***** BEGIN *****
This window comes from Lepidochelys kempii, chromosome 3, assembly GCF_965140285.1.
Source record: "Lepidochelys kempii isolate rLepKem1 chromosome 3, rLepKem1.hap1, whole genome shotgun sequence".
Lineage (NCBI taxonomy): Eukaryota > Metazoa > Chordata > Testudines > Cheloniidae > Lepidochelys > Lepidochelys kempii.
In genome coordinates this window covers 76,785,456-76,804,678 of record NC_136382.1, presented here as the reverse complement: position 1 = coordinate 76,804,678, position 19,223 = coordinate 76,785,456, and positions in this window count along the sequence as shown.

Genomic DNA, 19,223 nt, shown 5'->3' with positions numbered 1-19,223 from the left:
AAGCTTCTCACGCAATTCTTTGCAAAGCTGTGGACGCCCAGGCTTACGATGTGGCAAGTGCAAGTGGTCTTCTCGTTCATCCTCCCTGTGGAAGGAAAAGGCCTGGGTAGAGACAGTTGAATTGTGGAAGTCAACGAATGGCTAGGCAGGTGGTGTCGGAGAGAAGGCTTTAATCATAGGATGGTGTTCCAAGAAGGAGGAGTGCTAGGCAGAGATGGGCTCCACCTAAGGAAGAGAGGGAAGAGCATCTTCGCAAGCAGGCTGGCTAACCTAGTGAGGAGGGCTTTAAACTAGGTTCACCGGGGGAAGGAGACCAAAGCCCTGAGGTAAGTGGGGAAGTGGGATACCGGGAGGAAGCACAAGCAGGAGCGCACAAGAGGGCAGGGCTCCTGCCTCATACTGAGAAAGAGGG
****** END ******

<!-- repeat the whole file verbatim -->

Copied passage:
This window comes from Lepidochelys kempii, chromosome 3, assembly GCF_965140285.1.
Source record: "Lepidochelys kempii isolate rLepKem1 chromosome 3, rLepKem1.hap1, whole genome shotgun sequence".
Lineage (NCBI taxonomy): Eukaryota > Metazoa > Chordata > Testudines > Cheloniidae > Lepidochelys > Lepidochelys kempii.
In genome coordinates this window covers 76,785,456-76,804,678 of record NC_136382.1, presented here as the reverse complement: position 1 = coordinate 76,804,678, position 19,223 = coordinate 76,785,456, and positions in this window count along the sequence as shown.

Genomic DNA, 19,223 nt, shown 5'->3' with positions numbered 1-19,223 from the left:
AAGCTTCTCACGCAATTCTTTGCAAAGCTGTGGACGCCCAGGCTTACGATGTGGCAAGTGCAAGTGGTCTTCTCGTTCATCCTCCCTGTGGAAGGAAAAGGCCTGGGTAGAGACAGTTGAATTGTGGAAGTCAACGAATGGCTAGGCAGGTGGTGTCGGAGAGAAGGCTTTAATCATAGGATGGTGTTCCAAGAAGGAGGAGTGCTAGGCAGAGATGGGCTCCACCTAAGGAAGAGAGGGAAGAGCATCTTCGCAAGCAGGCTGGCTAACCTAGTGAGGAGGGCTTTAAACTAGGTTCACCGGGGGAAGGAGACCAAAGCCCTGAGGTAAGTGGGGAAGTGGGATACCGGGAGGAAGCACAAGCAGGAGCGCACAAGAGGGCAGGGCTCCTGCCTCATACTGAGAAAGAGGG